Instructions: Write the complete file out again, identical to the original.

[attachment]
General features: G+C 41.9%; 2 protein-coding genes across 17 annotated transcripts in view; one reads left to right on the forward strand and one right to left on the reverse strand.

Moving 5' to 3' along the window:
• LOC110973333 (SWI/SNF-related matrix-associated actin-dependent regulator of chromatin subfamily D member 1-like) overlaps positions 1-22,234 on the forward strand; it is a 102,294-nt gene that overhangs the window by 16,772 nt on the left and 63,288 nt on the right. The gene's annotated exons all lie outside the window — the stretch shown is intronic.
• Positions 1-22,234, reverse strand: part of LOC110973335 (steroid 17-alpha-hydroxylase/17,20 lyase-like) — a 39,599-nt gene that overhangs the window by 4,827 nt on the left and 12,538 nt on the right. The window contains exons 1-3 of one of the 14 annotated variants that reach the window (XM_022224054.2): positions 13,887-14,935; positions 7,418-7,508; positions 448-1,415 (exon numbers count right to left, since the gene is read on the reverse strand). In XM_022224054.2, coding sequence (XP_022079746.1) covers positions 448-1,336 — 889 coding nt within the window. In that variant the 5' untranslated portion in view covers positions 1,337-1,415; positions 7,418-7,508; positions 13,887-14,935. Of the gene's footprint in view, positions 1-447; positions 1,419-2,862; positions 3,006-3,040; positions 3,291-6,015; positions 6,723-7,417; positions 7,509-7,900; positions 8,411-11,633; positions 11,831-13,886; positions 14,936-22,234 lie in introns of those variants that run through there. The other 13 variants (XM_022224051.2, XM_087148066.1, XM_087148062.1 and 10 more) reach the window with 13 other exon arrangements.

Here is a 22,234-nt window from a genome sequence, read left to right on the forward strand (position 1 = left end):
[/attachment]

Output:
General features: G+C 41.9%; 2 protein-coding genes across 17 annotated transcripts in view; one reads left to right on the forward strand and one right to left on the reverse strand.

Moving 5' to 3' along the window:
• LOC110973333 (SWI/SNF-related matrix-associated actin-dependent regulator of chromatin subfamily D member 1-like) overlaps positions 1-22,234 on the forward strand; it is a 102,294-nt gene that overhangs the window by 16,772 nt on the left and 63,288 nt on the right. The gene's annotated exons all lie outside the window — the stretch shown is intronic.
• Positions 1-22,234, reverse strand: part of LOC110973335 (steroid 17-alpha-hydroxylase/17,20 lyase-like) — a 39,599-nt gene that overhangs the window by 4,827 nt on the left and 12,538 nt on the right. The window contains exons 1-3 of one of the 14 annotated variants that reach the window (XM_022224054.2): positions 13,887-14,935; positions 7,418-7,508; positions 448-1,415 (exon numbers count right to left, since the gene is read on the reverse strand). In XM_022224054.2, coding sequence (XP_022079746.1) covers positions 448-1,336 — 889 coding nt within the window. In that variant the 5' untranslated portion in view covers positions 1,337-1,415; positions 7,418-7,508; positions 13,887-14,935. Of the gene's footprint in view, positions 1-447; positions 1,419-2,862; positions 3,006-3,040; positions 3,291-6,015; positions 6,723-7,417; positions 7,509-7,900; positions 8,411-11,633; positions 11,831-13,886; positions 14,936-22,234 lie in introns of those variants that run through there. The other 13 variants (XM_022224051.2, XM_087148066.1, XM_087148062.1 and 10 more) reach the window with 13 other exon arrangements.

Here is a 22,234-nt window from a genome sequence, read left to right on the forward strand (position 1 = left end):